The conversation surrounding redistricting, voters’ rights and electoral politics has to start with everyone being honest about what’s happening across America.
That sentiment was at the heart of the message Nsé Ufot, chief executive officer of the New Georgia Project which registered 425,000 Georgia voters during the lead up to the 2020 Presidential Election, shared with a gathering of 20 to 30 area residents on Oct. 8 at The Battleground Taproom and Mexican Restaurant in Kent.
“I think we are at a critical juncture for American Democrats,” Ufot said. “The threat is literally inside the house. I think Republicans have been able to frame the fight for voting rights as a partisan fight.”
Battleground co-owner Kirk Noden welcomed Ufot and the guests to the outdoor event. .
Kent resident and former State Rep. Kathleen Clyde, an active voter rights advocate during her time in the legislature, interviewed Ufot during the event.
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Ohio Republicans in the state legislature are considering a bill that would restrict voting rights by limiting accepted identification to a driver’s license, state identification card or passport. It would also prohibit ballots returned via a dropbox from counting and limit mail-in voting to those with physical disabilities or illnesses, those who are out of the state for the entire voting period and those who are incarcerated.
Republicans backing the bill contend those measures would limit alleged election fraud, which Republican Ohio Secretary of State Frank LaRose said is “very rare.”
Ufot said these types of proposals are attempts to disenfranchise voters.
“We don’t even have honest conversations about what we are seeing,” she said. “You are absolutely seeing elected officials participating in treason.”
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The openness with which these measures are being taken is disorienting to voters’ rights advocates, she added.
However, she said it is not the New Georgia Project’s goal to elect Democrats.
“There’s a clarity I have about that and our team has about that, and it’s worked its way into all our messages,” she said.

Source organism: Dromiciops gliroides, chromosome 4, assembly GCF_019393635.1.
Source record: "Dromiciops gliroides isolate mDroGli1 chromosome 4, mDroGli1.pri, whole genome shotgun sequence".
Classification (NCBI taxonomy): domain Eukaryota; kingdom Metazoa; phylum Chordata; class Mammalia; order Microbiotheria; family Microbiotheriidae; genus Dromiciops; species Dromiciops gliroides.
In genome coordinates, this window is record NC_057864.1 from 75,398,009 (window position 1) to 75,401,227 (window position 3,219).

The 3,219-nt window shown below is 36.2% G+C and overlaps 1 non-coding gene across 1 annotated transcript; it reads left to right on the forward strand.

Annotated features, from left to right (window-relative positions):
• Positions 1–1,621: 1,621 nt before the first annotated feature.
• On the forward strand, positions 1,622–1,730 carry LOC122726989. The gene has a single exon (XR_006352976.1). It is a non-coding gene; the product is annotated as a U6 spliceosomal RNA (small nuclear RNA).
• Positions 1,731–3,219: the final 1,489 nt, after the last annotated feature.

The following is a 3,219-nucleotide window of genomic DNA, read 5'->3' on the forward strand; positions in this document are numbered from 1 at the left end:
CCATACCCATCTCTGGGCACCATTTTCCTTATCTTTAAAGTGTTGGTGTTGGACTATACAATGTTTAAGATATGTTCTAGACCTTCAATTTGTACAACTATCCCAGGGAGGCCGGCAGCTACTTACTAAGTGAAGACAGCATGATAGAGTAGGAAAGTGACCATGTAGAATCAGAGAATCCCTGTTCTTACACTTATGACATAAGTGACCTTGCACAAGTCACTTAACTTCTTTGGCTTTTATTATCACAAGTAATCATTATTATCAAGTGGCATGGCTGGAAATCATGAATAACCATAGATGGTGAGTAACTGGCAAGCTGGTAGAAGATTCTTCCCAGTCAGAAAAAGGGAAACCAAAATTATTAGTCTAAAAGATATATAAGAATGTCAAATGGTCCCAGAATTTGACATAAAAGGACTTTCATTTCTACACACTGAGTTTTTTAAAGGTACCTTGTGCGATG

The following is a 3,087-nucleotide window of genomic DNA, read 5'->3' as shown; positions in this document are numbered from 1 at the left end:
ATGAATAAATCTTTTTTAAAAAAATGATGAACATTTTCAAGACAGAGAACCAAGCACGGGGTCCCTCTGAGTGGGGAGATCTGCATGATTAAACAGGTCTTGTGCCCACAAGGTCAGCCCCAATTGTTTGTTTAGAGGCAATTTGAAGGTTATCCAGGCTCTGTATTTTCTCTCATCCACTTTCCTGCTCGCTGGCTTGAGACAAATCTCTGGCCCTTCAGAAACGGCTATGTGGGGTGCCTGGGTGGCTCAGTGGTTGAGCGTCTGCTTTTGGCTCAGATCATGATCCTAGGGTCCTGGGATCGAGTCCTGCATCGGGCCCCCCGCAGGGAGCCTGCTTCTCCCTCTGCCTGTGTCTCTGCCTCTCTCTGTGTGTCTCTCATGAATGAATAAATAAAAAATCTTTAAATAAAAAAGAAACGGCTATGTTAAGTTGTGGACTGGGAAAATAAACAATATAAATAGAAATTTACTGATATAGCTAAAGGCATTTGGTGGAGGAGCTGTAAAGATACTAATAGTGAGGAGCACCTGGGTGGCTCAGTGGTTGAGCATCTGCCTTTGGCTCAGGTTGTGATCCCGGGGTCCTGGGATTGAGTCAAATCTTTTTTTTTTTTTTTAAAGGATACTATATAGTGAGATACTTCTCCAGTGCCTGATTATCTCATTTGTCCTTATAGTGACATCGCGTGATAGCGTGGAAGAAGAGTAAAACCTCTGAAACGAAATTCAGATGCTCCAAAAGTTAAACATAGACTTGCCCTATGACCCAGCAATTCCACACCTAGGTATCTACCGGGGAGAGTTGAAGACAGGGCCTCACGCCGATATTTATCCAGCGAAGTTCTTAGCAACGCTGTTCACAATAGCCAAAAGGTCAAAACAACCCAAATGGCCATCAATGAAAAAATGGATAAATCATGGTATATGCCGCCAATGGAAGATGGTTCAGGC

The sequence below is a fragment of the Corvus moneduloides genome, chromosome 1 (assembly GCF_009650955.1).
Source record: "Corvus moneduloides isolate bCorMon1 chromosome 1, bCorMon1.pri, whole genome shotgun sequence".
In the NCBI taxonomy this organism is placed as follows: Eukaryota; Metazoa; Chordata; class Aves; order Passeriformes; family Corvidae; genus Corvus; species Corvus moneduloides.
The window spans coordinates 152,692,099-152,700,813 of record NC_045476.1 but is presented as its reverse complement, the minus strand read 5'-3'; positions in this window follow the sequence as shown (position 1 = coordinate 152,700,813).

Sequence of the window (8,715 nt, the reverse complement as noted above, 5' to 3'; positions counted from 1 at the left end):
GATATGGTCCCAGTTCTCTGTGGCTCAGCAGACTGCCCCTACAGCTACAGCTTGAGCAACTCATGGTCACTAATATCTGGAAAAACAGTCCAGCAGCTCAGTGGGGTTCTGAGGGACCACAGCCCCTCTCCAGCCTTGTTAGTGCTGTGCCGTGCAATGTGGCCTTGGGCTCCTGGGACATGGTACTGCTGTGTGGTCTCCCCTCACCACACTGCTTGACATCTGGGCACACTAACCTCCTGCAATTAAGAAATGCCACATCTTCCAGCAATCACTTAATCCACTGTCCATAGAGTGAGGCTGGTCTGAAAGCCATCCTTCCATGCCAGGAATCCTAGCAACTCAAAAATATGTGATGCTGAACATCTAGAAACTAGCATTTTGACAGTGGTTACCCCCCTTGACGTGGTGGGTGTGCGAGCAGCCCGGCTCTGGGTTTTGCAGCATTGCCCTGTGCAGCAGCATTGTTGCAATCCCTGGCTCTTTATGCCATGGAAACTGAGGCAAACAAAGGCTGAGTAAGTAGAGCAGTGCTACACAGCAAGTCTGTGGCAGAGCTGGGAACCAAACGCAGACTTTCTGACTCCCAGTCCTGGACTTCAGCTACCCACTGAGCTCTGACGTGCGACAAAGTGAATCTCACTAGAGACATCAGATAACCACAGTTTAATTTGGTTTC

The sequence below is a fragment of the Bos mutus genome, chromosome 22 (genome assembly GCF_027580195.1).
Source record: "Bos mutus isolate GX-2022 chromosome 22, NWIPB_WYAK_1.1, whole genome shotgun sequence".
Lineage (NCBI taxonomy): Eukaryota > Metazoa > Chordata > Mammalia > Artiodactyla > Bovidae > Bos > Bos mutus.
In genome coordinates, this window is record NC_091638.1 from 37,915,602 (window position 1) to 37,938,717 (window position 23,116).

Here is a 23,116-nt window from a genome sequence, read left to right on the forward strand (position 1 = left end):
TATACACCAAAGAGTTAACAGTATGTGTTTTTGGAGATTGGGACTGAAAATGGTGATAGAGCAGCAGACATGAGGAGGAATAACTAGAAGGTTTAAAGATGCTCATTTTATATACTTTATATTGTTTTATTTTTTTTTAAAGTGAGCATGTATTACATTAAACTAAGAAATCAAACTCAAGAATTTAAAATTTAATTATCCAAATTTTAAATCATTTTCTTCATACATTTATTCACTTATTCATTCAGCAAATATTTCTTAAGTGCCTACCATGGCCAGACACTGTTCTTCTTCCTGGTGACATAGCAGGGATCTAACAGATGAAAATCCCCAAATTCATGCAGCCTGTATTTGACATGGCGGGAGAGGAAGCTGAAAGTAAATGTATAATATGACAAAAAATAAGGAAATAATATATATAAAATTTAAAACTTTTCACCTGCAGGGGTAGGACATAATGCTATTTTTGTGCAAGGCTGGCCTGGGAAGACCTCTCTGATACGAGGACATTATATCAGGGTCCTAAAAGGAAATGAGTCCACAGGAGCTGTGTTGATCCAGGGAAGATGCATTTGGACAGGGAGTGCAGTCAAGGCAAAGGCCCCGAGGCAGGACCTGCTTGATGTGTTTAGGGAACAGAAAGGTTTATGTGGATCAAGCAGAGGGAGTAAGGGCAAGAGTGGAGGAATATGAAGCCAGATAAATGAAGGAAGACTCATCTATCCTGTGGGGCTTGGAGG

In Georgia, she said, there was a point at which there were 1.2 million African Americans, minorities and single white women unregistered to vote.
“The successful Republicans were beating the losing Democrats by 200,000 to 300,000 votes, and we knew there more than a million people of color who weren’t participating in elections at all.”
Voter registration tips
A group interested in replicating the New Georgia Project’s work in voter registration needs to start by listening, Ufot said.
“You have twice as many ears as you have mouths,” she said. “You should be listening.”
She also said another technique that worked in Georgia was having regular meetings.
“One of the reasons I think AA works really well is that you know every Tuesday at 7 p.m. there’s going to be cookies and juice, and there’s going to be a meeting,” said Ufot. “We wanted to create that kind of a presence as an organization in the communities we serve.”
She said she had to make an effort to get to understand different groups within communities, as well.
For example, working with young adults from Gen Z, she learned there are some changes technology has brought about that may cause disconnects with older people.
“You recognize that have questions about where to buy a stamp,” she said, explaining they’ve never had much reason to visit a post office.
Voting registration groups have to know their communities inside and out, otherwise they’ll miss the opportunities to knock down barriers to getting registered to vote and actually getting to the polls.
“Make sure there’s no daylight between you and the community you’re organizing,” she said. “Think about your time, your talent and your treasures, and give what you can give.”
She said one of the most important parts of the job in 2021 is confronting the reality of the crop of new voting laws Republicans are proposing, they say to reduce fraud.
Ufot said those efforts are actually voter suppression efforts.
She also said it’s difficult to know how to approach people when they back the lie that former President Donald Trump had the election stolen from him.
“We’re still going through another audit of the 2020 election,” said Ufot. “This is 100% about shaking people’s faith and preparing for the 2022 midterms and for Trump ’24. They’re playing 3D chess, and we’re picking boogers out of our noses. You cannot fix what you have not faced. We are not even talking honestly about how our elections are being attacked.”
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